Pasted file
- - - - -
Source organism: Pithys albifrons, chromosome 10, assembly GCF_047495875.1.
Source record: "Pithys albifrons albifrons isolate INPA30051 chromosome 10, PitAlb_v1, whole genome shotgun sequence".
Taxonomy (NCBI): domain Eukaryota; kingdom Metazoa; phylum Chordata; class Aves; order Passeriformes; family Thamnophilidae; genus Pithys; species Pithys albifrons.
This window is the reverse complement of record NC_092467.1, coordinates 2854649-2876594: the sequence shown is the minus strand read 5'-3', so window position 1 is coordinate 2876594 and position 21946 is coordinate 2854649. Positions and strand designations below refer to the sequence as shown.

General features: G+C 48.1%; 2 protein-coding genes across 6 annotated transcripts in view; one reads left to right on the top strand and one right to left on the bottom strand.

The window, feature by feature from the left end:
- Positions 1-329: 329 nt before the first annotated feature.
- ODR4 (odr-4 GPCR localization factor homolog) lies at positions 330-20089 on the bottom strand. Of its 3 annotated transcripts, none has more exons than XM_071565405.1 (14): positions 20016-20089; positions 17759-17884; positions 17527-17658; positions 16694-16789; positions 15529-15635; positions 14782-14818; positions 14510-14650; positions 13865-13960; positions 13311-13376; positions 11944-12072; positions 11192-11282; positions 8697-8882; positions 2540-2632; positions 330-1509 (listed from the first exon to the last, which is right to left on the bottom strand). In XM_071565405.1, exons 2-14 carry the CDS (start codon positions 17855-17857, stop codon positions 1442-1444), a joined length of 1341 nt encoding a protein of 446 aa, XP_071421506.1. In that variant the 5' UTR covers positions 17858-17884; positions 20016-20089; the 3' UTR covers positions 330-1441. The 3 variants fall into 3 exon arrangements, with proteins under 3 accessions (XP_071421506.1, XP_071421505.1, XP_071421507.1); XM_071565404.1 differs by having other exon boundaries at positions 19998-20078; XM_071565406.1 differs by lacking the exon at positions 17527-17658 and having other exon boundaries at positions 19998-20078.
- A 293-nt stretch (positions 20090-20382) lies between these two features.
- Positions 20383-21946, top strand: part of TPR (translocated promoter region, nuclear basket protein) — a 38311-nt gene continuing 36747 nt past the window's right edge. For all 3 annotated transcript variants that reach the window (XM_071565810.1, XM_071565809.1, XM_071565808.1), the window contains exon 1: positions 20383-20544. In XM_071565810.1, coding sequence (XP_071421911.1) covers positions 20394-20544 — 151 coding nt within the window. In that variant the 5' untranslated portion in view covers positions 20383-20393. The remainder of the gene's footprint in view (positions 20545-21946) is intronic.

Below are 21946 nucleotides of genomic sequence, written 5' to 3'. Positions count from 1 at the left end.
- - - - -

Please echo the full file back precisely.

Source organism: Pithys albifrons, chromosome 10, assembly GCF_047495875.1.
Source record: "Pithys albifrons albifrons isolate INPA30051 chromosome 10, PitAlb_v1, whole genome shotgun sequence".
Taxonomy (NCBI): domain Eukaryota; kingdom Metazoa; phylum Chordata; class Aves; order Passeriformes; family Thamnophilidae; genus Pithys; species Pithys albifrons.
This window is the reverse complement of record NC_092467.1, coordinates 2854649-2876594: the sequence shown is the minus strand read 5'-3', so window position 1 is coordinate 2876594 and position 21946 is coordinate 2854649. Positions and strand designations below refer to the sequence as shown.

General features: G+C 48.1%; 2 protein-coding genes across 6 annotated transcripts in view; one reads left to right on the top strand and one right to left on the bottom strand.

The window, feature by feature from the left end:
- Positions 1-329: 329 nt before the first annotated feature.
- ODR4 (odr-4 GPCR localization factor homolog) lies at positions 330-20089 on the bottom strand. Of its 3 annotated transcripts, none has more exons than XM_071565405.1 (14): positions 20016-20089; positions 17759-17884; positions 17527-17658; positions 16694-16789; positions 15529-15635; positions 14782-14818; positions 14510-14650; positions 13865-13960; positions 13311-13376; positions 11944-12072; positions 11192-11282; positions 8697-8882; positions 2540-2632; positions 330-1509 (listed from the first exon to the last, which is right to left on the bottom strand). In XM_071565405.1, exons 2-14 carry the CDS (start codon positions 17855-17857, stop codon positions 1442-1444), a joined length of 1341 nt encoding a protein of 446 aa, XP_071421506.1. In that variant the 5' UTR covers positions 17858-17884; positions 20016-20089; the 3' UTR covers positions 330-1441. The 3 variants fall into 3 exon arrangements, with proteins under 3 accessions (XP_071421506.1, XP_071421505.1, XP_071421507.1); XM_071565404.1 differs by having other exon boundaries at positions 19998-20078; XM_071565406.1 differs by lacking the exon at positions 17527-17658 and having other exon boundaries at positions 19998-20078.
- A 293-nt stretch (positions 20090-20382) lies between these two features.
- Positions 20383-21946, top strand: part of TPR (translocated promoter region, nuclear basket protein) — a 38311-nt gene continuing 36747 nt past the window's right edge. For all 3 annotated transcript variants that reach the window (XM_071565810.1, XM_071565809.1, XM_071565808.1), the window contains exon 1: positions 20383-20544. In XM_071565810.1, coding sequence (XP_071421911.1) covers positions 20394-20544 — 151 coding nt within the window. In that variant the 5' untranslated portion in view covers positions 20383-20393. The remainder of the gene's footprint in view (positions 20545-21946) is intronic.

Below are 21946 nucleotides of genomic sequence, written 5' to 3'. Positions count from 1 at the left end.